President Trump is president in large part because a number of voters went to the polls in November 2016, disliked both him and Hillary Clinton, and voted for him anyway.

This was actually part of his strategy: make Clinton so unpalatable (or, really, keep her from becoming more palatable) that her natural base would stay home (as a big chunk did) or that people would give him a chance. Exit polling from that election found that nearly 1 in 5 voters who cast ballots indicated that they viewed both candidates unfavorably. Among that group, Trump won by 17 points.

We can split the 2016 electorate into four groups. Those who liked both candidates were too small to break out how they voted — a statement in its own right. About 41 percent of voters viewed Clinton favorably and Trump unfavorably. They, predictably, voted heavily for Clinton. Thirty-six percent liked Trump but not Clinton and voted for Trump. Then there’s that last 18 percent, who voted heavily for third-party candidates, relatively speaking. In that group, those who voted for a major-party candidate backed Trump by double-digits.

How important was this phenomenon nationally? As we pointed out in April, it alone might be why Trump won.

Trump is president because he flipped three states — Michigan, Pennsylvania and Wisconsin — by about 78,000 votes, combined. In those states, about a fifth of the electorate disliked both candidates, and Trump won those voters by at least 20 percentage points. The result was more than enough votes in each state to give him his narrow margins of victory.

It has become obvious over the past few months that Trump’s strategy for 2020 is similar. Amplify the enthusiasm (or outrage) of his base and tamp down on enthusiasm for his likely opponent in November, former vice president Joe Biden. Trump’s campaign has run ads attacking Biden as beholden to far-left extremists, as suffering from mental decline and as encouraging violence — bizarrely by suggesting that Biden’s election would lead to precisely the sort of violence we’ve seen under Trump.

This effort, though, hasn’t had the desired effect.

Two polls released Thursday have Biden leading Trump by double-digits nationally. He’s up 11 in an NBC-Wall Street Journal poll and up 15 points in a Quinnipiac University poll. That poll also asked people their views of the candidates, allowing us to evaluate how Trump’s burn-it-all-down approach is working.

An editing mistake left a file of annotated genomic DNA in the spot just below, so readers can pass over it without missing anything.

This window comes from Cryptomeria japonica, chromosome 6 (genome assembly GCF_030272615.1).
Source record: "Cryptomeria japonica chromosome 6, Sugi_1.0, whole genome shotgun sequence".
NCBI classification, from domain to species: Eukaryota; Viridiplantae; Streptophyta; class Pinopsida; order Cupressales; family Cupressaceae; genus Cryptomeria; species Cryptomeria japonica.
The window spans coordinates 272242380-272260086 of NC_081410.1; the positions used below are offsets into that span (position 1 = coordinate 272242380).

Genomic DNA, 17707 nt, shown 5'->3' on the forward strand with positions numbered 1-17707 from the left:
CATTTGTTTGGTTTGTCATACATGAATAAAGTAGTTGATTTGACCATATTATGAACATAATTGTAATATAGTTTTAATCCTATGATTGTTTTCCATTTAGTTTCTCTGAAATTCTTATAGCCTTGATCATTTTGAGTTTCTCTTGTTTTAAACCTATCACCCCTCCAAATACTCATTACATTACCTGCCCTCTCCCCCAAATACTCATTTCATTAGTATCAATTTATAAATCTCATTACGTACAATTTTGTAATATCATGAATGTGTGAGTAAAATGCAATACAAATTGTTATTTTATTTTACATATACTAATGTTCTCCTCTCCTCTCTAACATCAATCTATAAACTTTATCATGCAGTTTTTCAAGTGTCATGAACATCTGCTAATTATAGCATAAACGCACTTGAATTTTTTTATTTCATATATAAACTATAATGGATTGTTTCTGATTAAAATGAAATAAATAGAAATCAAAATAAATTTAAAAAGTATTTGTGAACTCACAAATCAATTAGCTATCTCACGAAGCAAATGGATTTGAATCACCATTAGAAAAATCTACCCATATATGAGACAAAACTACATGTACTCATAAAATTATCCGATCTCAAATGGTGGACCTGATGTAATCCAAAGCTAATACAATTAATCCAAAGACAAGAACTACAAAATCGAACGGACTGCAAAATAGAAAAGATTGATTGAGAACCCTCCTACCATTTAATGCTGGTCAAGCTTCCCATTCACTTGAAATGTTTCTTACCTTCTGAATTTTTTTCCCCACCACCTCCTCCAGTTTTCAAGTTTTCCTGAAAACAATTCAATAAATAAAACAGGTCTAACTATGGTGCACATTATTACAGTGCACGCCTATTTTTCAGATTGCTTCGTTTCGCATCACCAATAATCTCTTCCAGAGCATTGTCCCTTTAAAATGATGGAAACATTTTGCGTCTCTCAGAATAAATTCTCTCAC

In short, it isn’t. About 1 in 10 respondents dislike both Biden and Trump. They prefer Biden by a 27-point margin.

This is a consistent pattern in Quinnipiac’s polling, in fact. In December, Biden led Trump by nine points nationally and by 33 points among those who disliked both candidates.

In April, same thing. Biden up eight points nationally and 32 points among the voters who disliked both.

The new poll shows each candidate winning nearly all of the vote among Americans who view only them favorably. But among the group that dislikes both Biden and Trump, Biden has a 27-point advantage.

It’s important to remember that a lot of these voters may simply not vote. But it’s also the case that dislike comes in degrees. People who dislike one candidate and loathe the other may go to the polls simply to vote against the latter. Many of those dislike-both voters may not turn out. Many may turn out specifically because of how strongly they dislike one candidate or the other. Anti-votes.

Again, though, the Quinnipiac data shows that an effort by Trump to clamber to the top of the mud puddle isn’t having the desired effect.

I mean, it also shows him losing by 15 points, which is worse news. But that, too, reflects that Trump’s campaign isn’t catching in the way it hopes to — an effort encapsulated in that like-neither category of voters.